Present: Bozak, Clendenning, Evaneski, Knowles, Pretzat
The draft of the report on the pilot project (use of Turnitin) was reviewed. Some typos and grammatical issues were corrected. Given that the assessment tools did not find any strong support, the conclusion as stated in the draft was supported. Bozak will correct the language in the draft, put the draft online, along with the results of the assessments and then send a memo to the Provost and FA Chair notifying them of the results.
Bozak passed out a copy of the violations report produced last fall for the previous year (Summer '07 through Spring '08). There was discussion of the report and what changes might be useful for the next report. We should include any information on repeat offenders, those that are sent on to Judicial Affairs. Evaneski reported on some good experiences with such students, who seemed to really "get it."
We talked about revising the notion of an "integrity checkpoint" to be mandatory for first offenders - an educational intervention. We believe that such outreach, if understood to occur, would encourage more faculty to report misconduct. We had earlier talked about creating our own online program which we might then be able to provide (for a fee) to other SUNYs. Now that Gary Pavela is SU's integrity officer, it might be seen as "stepping on toes" since he has such an online course available commercially. We need to investigate this further.
There is a sense, too, that faculty aren't all that clear as to what happens with academic misconduct reports and it might be beneficial for us to visit departments to talk about this with faculty directly.
The question of an "XF" - failing grade due to misconduct - was raised. Most "XF"-type grades show up at institutions with honor codes, and are supported by a process for their removal. A recent news report spoke of British Columbia University's new "FD" grade, failed for academic dishonesty, that stays on a transcript for two years post-graduation and then converts to a regular "F" grade. The FD can only be assigned by department chairs. That might be a good idea for a sanction for repeat offenders here (short of suspension/expulsion and perhaps more of a deterrent). However, until we have more educational support and interventions in place, it would likely be hard to justify such a process to APC and governance.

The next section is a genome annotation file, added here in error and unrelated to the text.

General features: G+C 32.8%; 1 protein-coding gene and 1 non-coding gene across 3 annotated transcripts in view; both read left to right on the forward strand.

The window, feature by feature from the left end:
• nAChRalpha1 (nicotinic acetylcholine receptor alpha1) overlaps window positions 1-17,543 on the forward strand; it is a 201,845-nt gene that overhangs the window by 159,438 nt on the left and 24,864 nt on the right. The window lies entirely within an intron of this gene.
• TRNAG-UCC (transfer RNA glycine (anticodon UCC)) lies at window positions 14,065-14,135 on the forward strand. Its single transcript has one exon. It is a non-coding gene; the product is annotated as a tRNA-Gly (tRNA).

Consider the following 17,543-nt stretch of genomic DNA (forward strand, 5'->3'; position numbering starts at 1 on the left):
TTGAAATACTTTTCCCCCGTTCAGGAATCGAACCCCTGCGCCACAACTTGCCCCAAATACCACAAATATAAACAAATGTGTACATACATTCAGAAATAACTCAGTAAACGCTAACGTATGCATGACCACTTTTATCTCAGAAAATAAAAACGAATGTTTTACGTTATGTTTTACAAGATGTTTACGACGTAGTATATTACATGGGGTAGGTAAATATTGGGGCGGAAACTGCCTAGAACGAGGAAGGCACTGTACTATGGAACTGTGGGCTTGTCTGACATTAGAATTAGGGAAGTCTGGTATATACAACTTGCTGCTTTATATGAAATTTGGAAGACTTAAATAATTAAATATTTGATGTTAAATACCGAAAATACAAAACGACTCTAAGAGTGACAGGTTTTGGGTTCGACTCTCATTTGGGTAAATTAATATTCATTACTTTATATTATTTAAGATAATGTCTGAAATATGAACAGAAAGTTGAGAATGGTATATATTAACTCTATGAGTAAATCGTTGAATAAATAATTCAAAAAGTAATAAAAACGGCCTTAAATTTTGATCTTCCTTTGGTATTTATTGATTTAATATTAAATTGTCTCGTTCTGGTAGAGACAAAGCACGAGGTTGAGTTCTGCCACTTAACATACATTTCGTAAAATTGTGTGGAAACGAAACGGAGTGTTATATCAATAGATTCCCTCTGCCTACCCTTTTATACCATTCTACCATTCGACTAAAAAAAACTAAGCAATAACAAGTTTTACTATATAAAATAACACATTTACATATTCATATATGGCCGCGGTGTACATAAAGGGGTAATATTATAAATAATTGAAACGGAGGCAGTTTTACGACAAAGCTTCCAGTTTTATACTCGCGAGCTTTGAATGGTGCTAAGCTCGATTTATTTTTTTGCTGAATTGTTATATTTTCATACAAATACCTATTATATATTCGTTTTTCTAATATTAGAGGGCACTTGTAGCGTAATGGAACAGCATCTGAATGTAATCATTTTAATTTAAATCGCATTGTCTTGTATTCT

We discussed the manner in which students face judicial hearings (hearings v. disciplinary conferences), and discussed the judicial process in general.
We will renew our attempt to attract student representation. While it might be the case that those students most interested would likely be those that don't cheat, they also might not want to give up the time to join our meetings. Perhaps appropriate students with interests in grad school might find this a good experience to include in their grad school application. Bozak will contact Card and Chambers in Philosophy and Karns in Business to see if they might recommend some students.
It was also thought that perhaps our group might benefit by meeting with an ethics class, to get their take on this subject. There are 5 different ethics classes running this semester in the philosophy department, none of which meet at our meeting time. Perhaps something can be arranged.